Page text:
In Dugin’s model of life, the individual personality is shunned as a Western insinuation into Russian philosophy and thinking—(Russian) personality is considered by him as being only “with the narod” (“s narodom”).[8] From such a perspective, the human being’s ultimate connection does not, cannot, or must not, transcend the earthly here-and-now, or even the state’s, realm. But this shunned human “personality,” that arguably transcends all collective definitions and is connected primarily to the divine world, possessing a creative license that approves newness—this human personality is in fact the foundation and the core of Berdyaev’s philosophy. Dugin’s conception of collective existence in the anticipated “New Middle Ages” wildly surpasses Berdyaev’s emphasis on the sobornost’. It is much more than a Christian model of unity in love that does not stand higher than the human individual personality but abides in it as love and inspiration.[9]

To be fair, there is nothing wrong with celebrating and supporting families or with calling for a renewed interest in the countryside and a healthy lifestyle closer to nature. The problem with calls like Dugin’s is that it tries to distort old philosophical and theological ideas, names of theologians and philosophers, and prophetic contemplations to imbue contemporary “state ideologies” and massive social engineering proposals, that refuses to recognize the human personality, with legitimacy and with the appearance of deep spirituality for a future full of hope.

[1] Alexander Dugin, “Forward to the New Middle Ages!,” Arktos, published on January 31, 2024, accessed on March 9, 2024.

[2] Nicolas Berdyaev, The Beginning and the End, trans. R. M. French, 2nd ed. (San Rafael, CA: Semantron Press, 2009), 154.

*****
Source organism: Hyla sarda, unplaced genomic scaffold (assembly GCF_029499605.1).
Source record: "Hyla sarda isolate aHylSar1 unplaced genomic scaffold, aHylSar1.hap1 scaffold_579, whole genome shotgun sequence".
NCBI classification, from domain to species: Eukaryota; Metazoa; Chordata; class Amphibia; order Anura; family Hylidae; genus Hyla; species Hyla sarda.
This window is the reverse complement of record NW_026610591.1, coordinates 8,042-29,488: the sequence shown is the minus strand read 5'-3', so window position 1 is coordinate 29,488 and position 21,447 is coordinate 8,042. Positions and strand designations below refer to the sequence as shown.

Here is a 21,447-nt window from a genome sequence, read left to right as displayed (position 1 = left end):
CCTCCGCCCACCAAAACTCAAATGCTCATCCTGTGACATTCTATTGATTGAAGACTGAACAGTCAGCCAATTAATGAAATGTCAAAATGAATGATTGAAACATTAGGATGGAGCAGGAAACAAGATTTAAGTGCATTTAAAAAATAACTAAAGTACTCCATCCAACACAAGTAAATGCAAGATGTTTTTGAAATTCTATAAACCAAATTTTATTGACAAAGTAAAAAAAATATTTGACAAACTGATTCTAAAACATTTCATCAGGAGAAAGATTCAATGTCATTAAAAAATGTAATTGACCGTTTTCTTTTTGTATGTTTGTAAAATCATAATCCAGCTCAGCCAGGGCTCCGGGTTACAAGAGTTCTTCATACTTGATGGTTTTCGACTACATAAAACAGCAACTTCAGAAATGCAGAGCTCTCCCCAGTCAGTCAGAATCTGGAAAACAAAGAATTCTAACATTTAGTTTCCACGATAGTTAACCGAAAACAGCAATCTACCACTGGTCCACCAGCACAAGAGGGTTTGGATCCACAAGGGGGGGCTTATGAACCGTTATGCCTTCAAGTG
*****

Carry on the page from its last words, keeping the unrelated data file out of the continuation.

[3] Nikolai Berdiaev, O rabstve i svobode cheloveka: opyt personalisticheskoi filosofii (Parizh: YMCA Press, 1939. ]reproduced from[ Tsarstvo Dukha i tsarstvo kesaria (Moskva: Respublika, 1995)), 1.1.

[4] Nicolas Berdyaev, Slavery and Freedom, trans. R. M. French (Naples: Albatross Publishers, 2019); Berdiaev, O rabstve i svobode cheloveka, 3.1.a.

[5] Nicolas Berdyaev, The Meaning of the Creative Act, trans. Donald A. Lowrie, 2nd ed. (San Rafael, CA: Semantron Press, 2009), 210, 211.

[6] Nikolai Berdiaev, Novoe srednevekov’e: razmyshlenie o sud’be Rossii (Moskva: T8Rugram, 2018), 46, 49.

[7] Berdiaev, Novoe Srednevekov’e, 45–6.

[8] A. G. Dugin, Martin Khaidegger: vozmozhnost’ russkoi filosofii (Moskva: Akademicheskii proekt; Al’ma Mater, 2010 ]2011[).

[9] See Berdyaev, The Beginning and the End, 131.

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About author

  • Fadi Abu-Deeb

    Fadi Abu-Deeb

    PhD Candidate at ETF Leuven

    Fadi Abu-Deeb is a PhD candidate at ETF Leuven, Belgium. He specializes in the religious philosophies of V. S. Solovyov and N. A. Berdyaev, focusing on concepts like personhood and sobornost and the relationship between the individual and the collective. He is also lecturer in the department of A...

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Public Orthodoxy seeks to promote conversation by providing a forum for diverse perspectives on contemporary issues related to Orthodox Christianity. The positions expressed in the articles on this website are solely the author’s and do not necessarily represent the views of the editors or the Orthodox Christian Studies Center.